78.8 F
Saturday, October 16, 2021

MANO is baking the handmade treats that Mérida was craving all along

Robert Willson returns to the kitchen to roll out a handmade baked-goods line with modern twists

Latest headlines

Cozumel’s cruise industry bounces back in a big way

Quintana Roo has come to depend on a steady stream of cruise-goers, to maintain jobs at businesses including restaurants, excursion operators,...

Massimo Bottura’s community dinner is fighting hunger in Refettorio Mérida

Refettorio is a cultural project designed to offer dining experiences through the transformation of surplus ingredients into nutritious and beautiful dishes.

In Europe, Mexican Indigenous organizations denounce the Mayan Train

Indigenous groups from across Mexico, including Yucatán and Quintana Roo, sailed to Europe in what they describe as an invasion of conscience.

A private paradise at your Yucatán country estate

A private country estate is all yours in Yucatán. Contact Eric Partney at Mexico International. Ideal for those...
Lee Steele
Lee Steele is the founding director of Roof Cat Media and has published Yucatán Magazine and other titles since 2012. Sign up for our weekly newsletters, so our top headlines will appear in your inbox each Monday and Thursday.
Robert Willson’s MANO line of baked treats were introduced at Epicure in Mérida’s Santiago neighborhood in mid-September. Photo: Lee Steele / Yucatán Magazine

Robert Willson hates the idea of a perfect square or a precise circle, at least when it comes to his baked goods. 

His slightly rustic scones, shortbreads, brownies and cookies are clearly hand-made, and just to underscore that point, Willson has named his new enterprise MANO, or “hand” in Spanish. Even the logo was made by hand, and so are the labels, but more about that later.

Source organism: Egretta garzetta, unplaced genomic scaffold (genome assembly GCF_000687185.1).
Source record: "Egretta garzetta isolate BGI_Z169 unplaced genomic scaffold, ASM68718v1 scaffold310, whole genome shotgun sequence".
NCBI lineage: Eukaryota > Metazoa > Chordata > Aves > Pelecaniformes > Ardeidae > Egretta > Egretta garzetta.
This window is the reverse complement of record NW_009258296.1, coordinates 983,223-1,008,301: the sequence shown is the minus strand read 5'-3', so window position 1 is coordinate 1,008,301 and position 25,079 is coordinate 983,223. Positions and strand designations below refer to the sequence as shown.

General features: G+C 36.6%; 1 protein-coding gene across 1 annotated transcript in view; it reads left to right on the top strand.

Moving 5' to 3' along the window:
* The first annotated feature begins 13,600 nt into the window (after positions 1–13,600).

Mérida artist Manolo Tauré, whose studio happens to be called the Graphic Bakery, hand-created a linocut logo for Robert Willson’s MANO brand.

“The pastries that are made here in Mérida have a very different flavor than many of us are used to in the rest of the world. The butter has a very different flavor profile, even the water, the flour sometimes,” Robert says. “There are some things I taste that just taste like Mérida to me.”

He experimented with his own flavor profiles before introducing MANO to the community. 

Robert Willson’s MANO adds a twist to traditional bakery favorites, and the result is Mrs. Walker’s Rich Chocolate Brownies, Dark Chocolate Chunk Cookies and Spiced Oatmeal Raisin Cookies. Photo: Eduardo Vázquez / Yucatán Magazine

“Traditional but with modern flavors” is how Robert describes his line. “I make a lemon tart but it’s with olive oil, for example.”

Peanut butter cookies have roasted peanuts and dark chocolate and are dusted with sea salt. The flaky shortbread is “The Queen Mother’s Recipe,” but it’s not the famous Scottish brand. He named the brownies for a Mrs. Walker who lived down the street when he was six years old. No cocoa, just chocolate and they’re cakier than what might be expected. His spiced oatmeal raisin cookies have dark chocolate chunks, just because.